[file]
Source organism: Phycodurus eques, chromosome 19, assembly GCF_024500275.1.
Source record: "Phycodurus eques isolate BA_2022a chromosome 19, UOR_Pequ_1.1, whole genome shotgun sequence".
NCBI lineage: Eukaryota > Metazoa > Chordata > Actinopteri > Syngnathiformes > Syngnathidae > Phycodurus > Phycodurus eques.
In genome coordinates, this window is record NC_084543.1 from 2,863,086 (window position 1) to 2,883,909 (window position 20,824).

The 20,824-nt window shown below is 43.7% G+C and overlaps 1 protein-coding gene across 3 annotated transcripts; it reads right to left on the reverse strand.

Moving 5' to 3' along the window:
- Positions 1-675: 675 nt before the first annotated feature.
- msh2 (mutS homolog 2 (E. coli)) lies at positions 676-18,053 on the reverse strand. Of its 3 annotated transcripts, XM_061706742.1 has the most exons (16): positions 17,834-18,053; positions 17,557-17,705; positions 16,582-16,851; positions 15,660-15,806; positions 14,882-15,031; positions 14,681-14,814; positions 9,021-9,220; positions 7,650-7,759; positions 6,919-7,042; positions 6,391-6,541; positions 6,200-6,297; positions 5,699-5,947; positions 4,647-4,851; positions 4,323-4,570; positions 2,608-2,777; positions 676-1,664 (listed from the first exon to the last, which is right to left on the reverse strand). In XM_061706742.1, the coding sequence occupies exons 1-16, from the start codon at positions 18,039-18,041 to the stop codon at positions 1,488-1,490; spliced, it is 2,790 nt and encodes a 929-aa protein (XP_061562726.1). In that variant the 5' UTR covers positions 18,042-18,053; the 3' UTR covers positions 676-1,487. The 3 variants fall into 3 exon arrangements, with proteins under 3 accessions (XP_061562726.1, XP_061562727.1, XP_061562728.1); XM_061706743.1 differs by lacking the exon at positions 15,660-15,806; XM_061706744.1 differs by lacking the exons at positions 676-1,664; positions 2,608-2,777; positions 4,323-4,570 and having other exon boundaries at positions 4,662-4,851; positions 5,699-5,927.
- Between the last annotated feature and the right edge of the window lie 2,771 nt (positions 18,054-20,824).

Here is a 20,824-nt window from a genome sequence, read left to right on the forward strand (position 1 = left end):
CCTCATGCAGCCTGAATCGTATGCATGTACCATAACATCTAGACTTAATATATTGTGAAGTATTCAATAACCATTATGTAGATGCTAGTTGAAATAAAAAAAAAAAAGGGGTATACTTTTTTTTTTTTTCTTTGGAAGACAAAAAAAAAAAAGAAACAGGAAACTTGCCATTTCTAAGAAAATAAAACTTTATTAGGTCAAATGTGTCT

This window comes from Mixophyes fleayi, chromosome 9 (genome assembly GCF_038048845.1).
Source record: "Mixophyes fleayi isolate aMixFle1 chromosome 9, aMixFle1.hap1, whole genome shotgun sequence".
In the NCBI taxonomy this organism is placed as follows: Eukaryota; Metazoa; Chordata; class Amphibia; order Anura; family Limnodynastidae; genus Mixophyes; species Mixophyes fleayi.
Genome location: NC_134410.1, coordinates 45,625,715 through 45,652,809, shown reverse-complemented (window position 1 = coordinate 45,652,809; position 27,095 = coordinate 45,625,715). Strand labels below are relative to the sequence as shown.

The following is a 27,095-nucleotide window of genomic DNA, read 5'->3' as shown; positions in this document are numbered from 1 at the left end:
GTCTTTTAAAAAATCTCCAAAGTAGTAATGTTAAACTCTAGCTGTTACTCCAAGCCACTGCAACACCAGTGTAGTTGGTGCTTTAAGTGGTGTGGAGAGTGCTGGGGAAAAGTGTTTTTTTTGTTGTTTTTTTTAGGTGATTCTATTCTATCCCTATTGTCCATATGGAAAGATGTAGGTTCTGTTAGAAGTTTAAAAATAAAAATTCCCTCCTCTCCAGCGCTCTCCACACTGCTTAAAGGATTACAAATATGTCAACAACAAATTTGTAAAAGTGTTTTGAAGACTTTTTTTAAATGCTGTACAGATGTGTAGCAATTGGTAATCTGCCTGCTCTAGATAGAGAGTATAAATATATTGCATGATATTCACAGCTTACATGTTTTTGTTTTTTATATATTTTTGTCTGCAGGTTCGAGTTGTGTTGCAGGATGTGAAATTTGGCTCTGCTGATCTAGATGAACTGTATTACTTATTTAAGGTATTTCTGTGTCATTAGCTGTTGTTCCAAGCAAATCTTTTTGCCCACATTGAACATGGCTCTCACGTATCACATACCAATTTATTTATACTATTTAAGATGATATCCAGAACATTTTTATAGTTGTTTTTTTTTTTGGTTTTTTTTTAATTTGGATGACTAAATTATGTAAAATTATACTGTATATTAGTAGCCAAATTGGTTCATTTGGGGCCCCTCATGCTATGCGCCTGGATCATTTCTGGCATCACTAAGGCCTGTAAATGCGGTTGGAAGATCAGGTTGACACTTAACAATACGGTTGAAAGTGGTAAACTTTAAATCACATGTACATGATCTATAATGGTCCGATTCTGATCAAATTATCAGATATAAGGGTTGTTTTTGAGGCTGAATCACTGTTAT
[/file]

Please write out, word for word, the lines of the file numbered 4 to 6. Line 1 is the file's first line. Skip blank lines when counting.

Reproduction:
In genome coordinates, this window is record NC_084543.1 from 2,863,086 (window position 1) to 2,883,909 (window position 20,824).

The 20,824-nt window shown below is 43.7% G+C and overlaps 1 protein-coding gene across 3 annotated transcripts; it reads right to left on the reverse strand.

Moving 5' to 3' along the window: